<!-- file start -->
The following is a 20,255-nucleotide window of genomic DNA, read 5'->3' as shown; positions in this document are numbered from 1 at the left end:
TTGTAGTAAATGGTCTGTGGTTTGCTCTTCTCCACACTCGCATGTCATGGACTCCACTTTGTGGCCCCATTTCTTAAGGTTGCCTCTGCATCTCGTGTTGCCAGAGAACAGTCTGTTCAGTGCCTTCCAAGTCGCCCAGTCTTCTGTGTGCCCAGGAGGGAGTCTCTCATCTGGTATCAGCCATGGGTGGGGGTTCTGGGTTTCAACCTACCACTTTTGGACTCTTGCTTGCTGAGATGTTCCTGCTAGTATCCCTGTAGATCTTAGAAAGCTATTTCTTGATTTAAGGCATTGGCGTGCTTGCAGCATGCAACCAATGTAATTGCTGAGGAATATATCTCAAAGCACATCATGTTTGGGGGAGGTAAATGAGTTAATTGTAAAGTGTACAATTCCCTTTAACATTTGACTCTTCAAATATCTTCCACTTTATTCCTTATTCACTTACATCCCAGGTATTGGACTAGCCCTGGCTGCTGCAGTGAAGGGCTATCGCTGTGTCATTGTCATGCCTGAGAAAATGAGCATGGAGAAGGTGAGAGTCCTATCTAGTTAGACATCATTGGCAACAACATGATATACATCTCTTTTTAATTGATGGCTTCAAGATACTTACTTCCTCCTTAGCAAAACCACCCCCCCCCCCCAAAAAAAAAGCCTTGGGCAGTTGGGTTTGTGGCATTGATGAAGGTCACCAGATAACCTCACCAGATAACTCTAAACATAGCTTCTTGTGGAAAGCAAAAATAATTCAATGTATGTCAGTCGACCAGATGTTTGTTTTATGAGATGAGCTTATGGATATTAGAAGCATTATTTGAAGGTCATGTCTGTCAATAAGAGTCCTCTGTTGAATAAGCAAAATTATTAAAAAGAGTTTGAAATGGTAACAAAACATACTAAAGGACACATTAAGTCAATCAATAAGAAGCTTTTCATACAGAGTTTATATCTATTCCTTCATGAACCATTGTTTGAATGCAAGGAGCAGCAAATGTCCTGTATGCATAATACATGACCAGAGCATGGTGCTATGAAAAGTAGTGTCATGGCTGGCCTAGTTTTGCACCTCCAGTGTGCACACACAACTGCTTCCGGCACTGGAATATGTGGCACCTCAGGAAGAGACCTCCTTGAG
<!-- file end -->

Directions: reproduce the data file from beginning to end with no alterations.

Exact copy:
The following is a 20,255-nucleotide window of genomic DNA, read 5'->3' as shown; positions in this document are numbered from 1 at the left end:
TTGTAGTAAATGGTCTGTGGTTTGCTCTTCTCCACACTCGCATGTCATGGACTCCACTTTGTGGCCCCATTTCTTAAGGTTGCCTCTGCATCTCGTGTTGCCAGAGAACAGTCTGTTCAGTGCCTTCCAAGTCGCCCAGTCTTCTGTGTGCCCAGGAGGGAGTCTCTCATCTGGTATCAGCCATGGGTGGGGGTTCTGGGTTTCAACCTACCACTTTTGGACTCTTGCTTGCTGAGATGTTCCTGCTAGTATCCCTGTAGATCTTAGAAAGCTATTTCTTGATTTAAGGCATTGGCGTGCTTGCAGCATGCAACCAATGTAATTGCTGAGGAATATATCTCAAAGCACATCATGTTTGGGGGAGGTAAATGAGTTAATTGTAAAGTGTACAATTCCCTTTAACATTTGACTCTTCAAATATCTTCCACTTTATTCCTTATTCACTTACATCCCAGGTATTGGACTAGCCCTGGCTGCTGCAGTGAAGGGCTATCGCTGTGTCATTGTCATGCCTGAGAAAATGAGCATGGAGAAGGTGAGAGTCCTATCTAGTTAGACATCATTGGCAACAACATGATATACATCTCTTTTTAATTGATGGCTTCAAGATACTTACTTCCTCCTTAGCAAAACCACCCCCCCCCCCCAAAAAAAAAGCCTTGGGCAGTTGGGTTTGTGGCATTGATGAAGGTCACCAGATAACCTCACCAGATAACTCTAAACATAGCTTCTTGTGGAAAGCAAAAATAATTCAATGTATGTCAGTCGACCAGATGTTTGTTTTATGAGATGAGCTTATGGATATTAGAAGCATTATTTGAAGGTCATGTCTGTCAATAAGAGTCCTCTGTTGAATAAGCAAAATTATTAAAAAGAGTTTGAAATGGTAACAAAACATACTAAAGGACACATTAAGTCAATCAATAAGAAGCTTTTCATACAGAGTTTATATCTATTCCTTCATGAACCATTGTTTGAATGCAAGGAGCAGCAAATGTCCTGTATGCATAATACATGACCAGAGCATGGTGCTATGAAAAGTAGTGTCATGGCTGGCCTAGTTTTGCACCTCCAGTGTGCACACACAACTGCTTCCGGCACTGGAATATGTGGCACCTCAGGAAGAGACCTCCTTGAG